IFN-γ + TNF-α treatment was not done in this series.


Production of KP metabolites in control, unstimulated- and cytokine-stimulated EC (n = 3) in the presence of the intermediate catabolite QUIN is shown in Fig. 5(c). In untreated control cells, PIC was 1.24 ± 0.18 μM, QUIN was 1.33 ± 0.14 μM, KYN was 1.04 ± 1.81 μM, KA was 13.13 ± 1.28 nM.

After IFN-γ treatment, there was no change to PIC (1.05 ± 0.39 μM, p = 0.4756), QUIN (1.31 ± 0.23 μM, p = 0.8930) or KA (13.13 ± 1.28 nM, p = 0.9999). KYN was significantly up-regulated (14.23 ± 2.94 μM, p =0.0027).

After TNF-α treatment, there was no change to PIC (1.36 ± 0.62 μM, p = 0.7761), QUIN (1.28 ± 0.08 μM, p = 0.6291) or KA (10.17 ± 2.56 μM, p = 0.1481). KYN was not detected.

IFN-γ + TNF-α treatment was not done in this series.

The functional expression of the KP in BBB EC is represented by the coloured enzyme names in Fig. 1.

In this series we noted the increased constitutive production of KYN by EC in the presence of the intermediate metabolite 3HAA (Fig. 5b), which is unprecedented; 3HAA is not a substrate for IDO, and levels of impurities in the pure compound as purchased from the manufacturer would not account for such production. We hypothesized that auto-oxidation products of 3HAA might serve as substrate for IDO. In a separate experiment (n = 3), we added superoxide dismutase (SOD) in the incubation medium (1, 10 & 100 U) to block basal induction of IDO by superoxide radicals however basal production of KYN was increased, shown in Fig. 6(a). In the control + 3HAA, KYN was 3.15 ± 0.08 μM; in the presence of 1U SOD, KYN was 5.80 ± 0.22 μM (p < 0.0001); in the presence of 10U SOD, KYN was 5.74 ± 0.52 μM; in the presence of 100U SOD, KYN was 5.35 ± 0.33 μM.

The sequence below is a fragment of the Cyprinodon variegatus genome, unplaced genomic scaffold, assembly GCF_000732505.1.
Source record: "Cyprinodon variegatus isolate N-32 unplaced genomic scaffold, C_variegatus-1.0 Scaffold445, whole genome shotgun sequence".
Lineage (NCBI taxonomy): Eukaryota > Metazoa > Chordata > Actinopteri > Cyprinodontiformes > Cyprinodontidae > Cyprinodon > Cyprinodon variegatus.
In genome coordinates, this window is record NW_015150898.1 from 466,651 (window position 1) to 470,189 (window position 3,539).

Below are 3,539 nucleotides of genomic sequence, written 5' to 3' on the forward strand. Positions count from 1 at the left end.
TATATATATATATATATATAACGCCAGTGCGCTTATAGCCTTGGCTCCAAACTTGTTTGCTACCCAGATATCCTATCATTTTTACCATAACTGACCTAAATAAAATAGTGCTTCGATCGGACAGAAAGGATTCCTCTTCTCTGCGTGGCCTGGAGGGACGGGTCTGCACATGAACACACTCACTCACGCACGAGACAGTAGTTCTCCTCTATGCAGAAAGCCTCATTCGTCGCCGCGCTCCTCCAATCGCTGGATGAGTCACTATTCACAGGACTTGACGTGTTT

Figure 6.  (a) BBB EC KYN synthesis in the presence of 3HAA ± 1-100 U SOD (NS no significant difference). (b) SOD reduces reverse reaction, providing more O2C as substrate for IDO.

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Production of KP metabolites in control, unstimulated- and cytokine-stimulated pericytes (n = 3) is shown in Fig. 7(a). In unstimulated (control) pericytes, constitutive production of KP metabolites was: PIC 1.38 ± 0.15 μM, QUIN 0.12 ± 0.09 μM, KYN was at baseline and KA was not detected under any condition.


Figure 7.  KP metabolite production by unstimulated and cytokine-treated pericytes in the presence of (a) vehicle alone; (b) 3HAA; (c) QUIN.